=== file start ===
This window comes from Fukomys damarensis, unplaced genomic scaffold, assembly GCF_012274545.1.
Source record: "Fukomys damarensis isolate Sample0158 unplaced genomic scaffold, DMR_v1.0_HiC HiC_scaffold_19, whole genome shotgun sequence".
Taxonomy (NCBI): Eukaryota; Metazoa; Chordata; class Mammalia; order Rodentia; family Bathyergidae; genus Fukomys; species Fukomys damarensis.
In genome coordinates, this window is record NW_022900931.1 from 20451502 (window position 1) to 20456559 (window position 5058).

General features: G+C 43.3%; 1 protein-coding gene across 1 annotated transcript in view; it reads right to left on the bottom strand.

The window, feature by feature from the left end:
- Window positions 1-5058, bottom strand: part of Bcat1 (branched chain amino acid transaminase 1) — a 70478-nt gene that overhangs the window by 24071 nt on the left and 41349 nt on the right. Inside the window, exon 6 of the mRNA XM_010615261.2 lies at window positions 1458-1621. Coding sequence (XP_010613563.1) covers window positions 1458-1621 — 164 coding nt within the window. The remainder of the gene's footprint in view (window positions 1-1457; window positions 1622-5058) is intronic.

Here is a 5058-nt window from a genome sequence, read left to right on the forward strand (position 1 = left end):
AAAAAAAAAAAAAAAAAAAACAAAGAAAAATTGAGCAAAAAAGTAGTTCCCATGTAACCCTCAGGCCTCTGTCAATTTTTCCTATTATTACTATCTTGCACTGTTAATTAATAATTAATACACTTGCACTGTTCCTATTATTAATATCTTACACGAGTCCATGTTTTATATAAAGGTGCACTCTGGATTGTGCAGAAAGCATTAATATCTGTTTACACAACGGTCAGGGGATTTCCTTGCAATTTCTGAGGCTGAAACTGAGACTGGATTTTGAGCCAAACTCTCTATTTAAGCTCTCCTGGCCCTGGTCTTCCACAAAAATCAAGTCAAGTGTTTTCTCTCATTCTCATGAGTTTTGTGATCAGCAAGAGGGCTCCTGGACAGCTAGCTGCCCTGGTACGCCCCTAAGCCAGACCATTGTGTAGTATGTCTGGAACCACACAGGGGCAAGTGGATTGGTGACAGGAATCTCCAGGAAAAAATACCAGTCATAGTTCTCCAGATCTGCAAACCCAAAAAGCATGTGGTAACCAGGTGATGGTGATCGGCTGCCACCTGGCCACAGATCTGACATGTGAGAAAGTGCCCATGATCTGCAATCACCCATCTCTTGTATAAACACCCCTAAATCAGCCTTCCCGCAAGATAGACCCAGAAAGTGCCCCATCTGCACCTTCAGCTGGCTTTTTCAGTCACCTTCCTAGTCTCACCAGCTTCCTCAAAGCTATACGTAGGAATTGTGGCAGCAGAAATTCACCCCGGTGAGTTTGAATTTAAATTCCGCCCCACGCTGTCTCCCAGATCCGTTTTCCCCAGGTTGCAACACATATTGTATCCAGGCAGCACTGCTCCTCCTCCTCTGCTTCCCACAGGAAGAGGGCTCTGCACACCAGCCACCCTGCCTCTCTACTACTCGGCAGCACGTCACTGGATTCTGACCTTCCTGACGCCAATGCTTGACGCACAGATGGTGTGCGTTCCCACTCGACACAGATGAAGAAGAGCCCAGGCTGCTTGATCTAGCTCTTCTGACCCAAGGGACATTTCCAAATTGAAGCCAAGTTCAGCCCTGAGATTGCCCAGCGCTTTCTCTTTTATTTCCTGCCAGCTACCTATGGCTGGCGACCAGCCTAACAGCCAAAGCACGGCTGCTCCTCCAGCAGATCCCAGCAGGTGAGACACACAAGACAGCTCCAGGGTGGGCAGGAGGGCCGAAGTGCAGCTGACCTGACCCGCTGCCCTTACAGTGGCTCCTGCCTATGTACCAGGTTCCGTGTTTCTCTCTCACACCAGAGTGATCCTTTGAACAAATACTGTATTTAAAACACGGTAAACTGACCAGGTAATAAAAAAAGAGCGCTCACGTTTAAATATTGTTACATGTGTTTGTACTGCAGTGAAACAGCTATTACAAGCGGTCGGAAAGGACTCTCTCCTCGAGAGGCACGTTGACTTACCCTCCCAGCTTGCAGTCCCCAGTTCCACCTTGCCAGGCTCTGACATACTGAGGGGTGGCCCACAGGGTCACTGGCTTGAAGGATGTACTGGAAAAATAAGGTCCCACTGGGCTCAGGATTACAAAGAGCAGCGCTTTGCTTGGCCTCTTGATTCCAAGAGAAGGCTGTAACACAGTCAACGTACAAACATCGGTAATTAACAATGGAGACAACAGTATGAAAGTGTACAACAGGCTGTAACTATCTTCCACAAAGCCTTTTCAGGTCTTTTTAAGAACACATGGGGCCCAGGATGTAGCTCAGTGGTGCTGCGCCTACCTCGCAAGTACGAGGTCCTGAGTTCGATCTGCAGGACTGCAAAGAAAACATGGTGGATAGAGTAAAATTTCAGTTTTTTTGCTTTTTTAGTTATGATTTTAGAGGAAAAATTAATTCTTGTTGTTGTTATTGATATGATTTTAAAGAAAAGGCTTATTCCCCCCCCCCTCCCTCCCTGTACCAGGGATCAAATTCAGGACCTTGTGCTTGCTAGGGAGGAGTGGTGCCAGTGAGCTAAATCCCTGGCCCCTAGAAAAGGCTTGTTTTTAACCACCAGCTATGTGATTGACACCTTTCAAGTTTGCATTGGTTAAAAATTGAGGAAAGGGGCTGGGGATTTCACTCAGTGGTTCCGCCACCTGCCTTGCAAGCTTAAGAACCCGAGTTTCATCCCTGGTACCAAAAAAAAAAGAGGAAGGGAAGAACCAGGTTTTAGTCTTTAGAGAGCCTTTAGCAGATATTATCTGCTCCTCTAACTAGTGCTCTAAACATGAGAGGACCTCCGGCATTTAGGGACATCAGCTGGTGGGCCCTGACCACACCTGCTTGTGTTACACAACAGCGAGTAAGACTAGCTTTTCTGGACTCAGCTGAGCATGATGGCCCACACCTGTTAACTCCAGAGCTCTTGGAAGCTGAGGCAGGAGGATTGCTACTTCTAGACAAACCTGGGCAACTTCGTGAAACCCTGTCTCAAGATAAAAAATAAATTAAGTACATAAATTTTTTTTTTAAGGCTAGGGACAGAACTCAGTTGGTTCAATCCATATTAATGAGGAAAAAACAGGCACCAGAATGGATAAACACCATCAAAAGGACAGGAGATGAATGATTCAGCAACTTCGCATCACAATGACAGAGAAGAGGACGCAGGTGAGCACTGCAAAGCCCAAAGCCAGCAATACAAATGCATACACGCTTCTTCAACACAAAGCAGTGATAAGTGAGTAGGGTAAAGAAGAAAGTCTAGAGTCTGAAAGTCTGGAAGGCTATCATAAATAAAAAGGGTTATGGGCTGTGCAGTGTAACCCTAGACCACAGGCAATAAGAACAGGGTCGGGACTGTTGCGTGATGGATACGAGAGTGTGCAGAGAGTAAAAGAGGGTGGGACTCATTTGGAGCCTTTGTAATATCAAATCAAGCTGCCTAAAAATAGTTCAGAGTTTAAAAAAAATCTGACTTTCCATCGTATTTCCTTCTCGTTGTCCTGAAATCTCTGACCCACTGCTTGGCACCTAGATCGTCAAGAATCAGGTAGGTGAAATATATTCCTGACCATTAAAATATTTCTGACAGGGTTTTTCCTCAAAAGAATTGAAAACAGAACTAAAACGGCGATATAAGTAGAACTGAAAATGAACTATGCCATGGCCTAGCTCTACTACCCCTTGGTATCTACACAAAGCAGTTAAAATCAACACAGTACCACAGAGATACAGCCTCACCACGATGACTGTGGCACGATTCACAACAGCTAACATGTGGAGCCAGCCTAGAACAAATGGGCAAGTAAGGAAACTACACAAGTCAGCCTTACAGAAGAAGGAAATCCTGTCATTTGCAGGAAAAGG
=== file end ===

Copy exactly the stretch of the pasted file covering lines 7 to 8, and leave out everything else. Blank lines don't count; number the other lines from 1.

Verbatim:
- Window positions 1-5058, bottom strand: part of Bcat1 (branched chain amino acid transaminase 1) — a 70478-nt gene that overhangs the window by 24071 nt on the left and 41349 nt on the right. Inside the window, exon 6 of the mRNA XM_010615261.2 lies at window positions 1458-1621. Coding sequence (XP_010613563.1) covers window positions 1458-1621 — 164 coding nt within the window. The remainder of the gene's footprint in view (window positions 1-1457; window positions 1622-5058) is intronic.

Here is a 5058-nt window from a genome sequence, read left to right on the forward strand (position 1 = left end):